In 2001, an additional statue was placed at the memorial entrance that shows FDR seated in a wheelchair.
This is actually the second memorial
In a conversation with friend and Supreme Court Associate Justice Felix Frankfurter in 1941, Roosevelt said if he were ever to have a monument erected in his honor, it should go in front of the National Archives and be no later than his desk. Roosevelt said he wanted the memorial to be simple, without any ornamentation.
In 1965, a 3-foot tall, 7-foot long, and 4-foot wide white marble block was dedicated to Roosevelt. This memorial was placed near the southeast corner of Ninth Street NW and Pennsylvania Avenue NW. The simple stone reads, “In Memory of Franklin Delano Roosevelt,” just like the president wanted.
Shannon Airport tweeted on Aug. 15, 2019: “We can confirm that an incident has occurred at Shannon Airport involving a Boeing 763 aircraft.”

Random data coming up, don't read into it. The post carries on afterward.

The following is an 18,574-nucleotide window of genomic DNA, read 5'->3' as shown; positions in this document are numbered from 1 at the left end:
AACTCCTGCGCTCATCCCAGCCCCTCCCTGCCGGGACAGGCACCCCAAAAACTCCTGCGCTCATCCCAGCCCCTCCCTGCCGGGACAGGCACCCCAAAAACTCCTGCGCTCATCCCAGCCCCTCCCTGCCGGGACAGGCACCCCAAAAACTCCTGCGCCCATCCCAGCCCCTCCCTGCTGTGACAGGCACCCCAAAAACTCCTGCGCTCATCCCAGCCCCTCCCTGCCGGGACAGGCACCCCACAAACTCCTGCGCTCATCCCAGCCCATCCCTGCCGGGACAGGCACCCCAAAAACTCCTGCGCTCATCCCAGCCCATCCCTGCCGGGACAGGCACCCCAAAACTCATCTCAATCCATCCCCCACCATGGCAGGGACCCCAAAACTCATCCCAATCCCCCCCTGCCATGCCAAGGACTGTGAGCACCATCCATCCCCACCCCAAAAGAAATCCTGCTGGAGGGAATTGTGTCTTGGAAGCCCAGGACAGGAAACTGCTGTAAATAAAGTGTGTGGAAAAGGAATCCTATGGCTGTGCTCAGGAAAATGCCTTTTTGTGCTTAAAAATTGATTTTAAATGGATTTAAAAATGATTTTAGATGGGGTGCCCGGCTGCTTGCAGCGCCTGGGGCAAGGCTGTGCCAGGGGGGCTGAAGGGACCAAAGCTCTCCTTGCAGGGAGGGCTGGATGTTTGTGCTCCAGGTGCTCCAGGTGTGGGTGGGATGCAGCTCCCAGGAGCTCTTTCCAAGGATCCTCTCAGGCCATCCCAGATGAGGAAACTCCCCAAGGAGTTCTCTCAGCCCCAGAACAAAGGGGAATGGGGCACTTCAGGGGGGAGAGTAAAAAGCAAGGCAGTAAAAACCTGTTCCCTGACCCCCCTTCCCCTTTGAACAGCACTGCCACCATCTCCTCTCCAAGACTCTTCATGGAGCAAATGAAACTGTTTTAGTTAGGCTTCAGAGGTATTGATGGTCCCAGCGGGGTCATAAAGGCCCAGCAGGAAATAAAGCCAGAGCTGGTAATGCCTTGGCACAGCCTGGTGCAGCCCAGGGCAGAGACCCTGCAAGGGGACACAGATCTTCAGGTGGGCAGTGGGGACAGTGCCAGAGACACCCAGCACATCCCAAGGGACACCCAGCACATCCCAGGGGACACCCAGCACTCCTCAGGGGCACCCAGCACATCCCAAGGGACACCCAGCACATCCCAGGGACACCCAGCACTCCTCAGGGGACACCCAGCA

“Emergency services are in attendance,” it said. “All passengers and crew have disembarked. Airport operations temporarily suspended.”
Irish news outlets reported that the Omni Air International, a US charter airline flying out of Tulsa International Airport in Oklahoma, was a private charter carrying US military personnel.
Omni Air International tweeted: “We are investigating reports of an incident involving Omni Air International flight 531 at Shannon Airport, Ireland. The Omni Boeing 767-300 aircraft rejected takeoff and was safely evacuated. Initial reports indicate no serious injuries to passengers or crew.”
Shannon Airport said in a later tweet: “We are currently working to remove the aircraft from the scene of the incident so we can resume safe operations on the runway. This may take some time.”
In the wake of the incident, several flights from the airport were canceled.
Shannon Airport is the focus of an antiwar campaign demanding that the Irish government stop letting the US use the airport as a de facto military base. Campaigners say that over 3 million US troops have passed through the airport since 2003.
This article originally appeared on Business Insider. Follow @BusinessInsider on Twitter.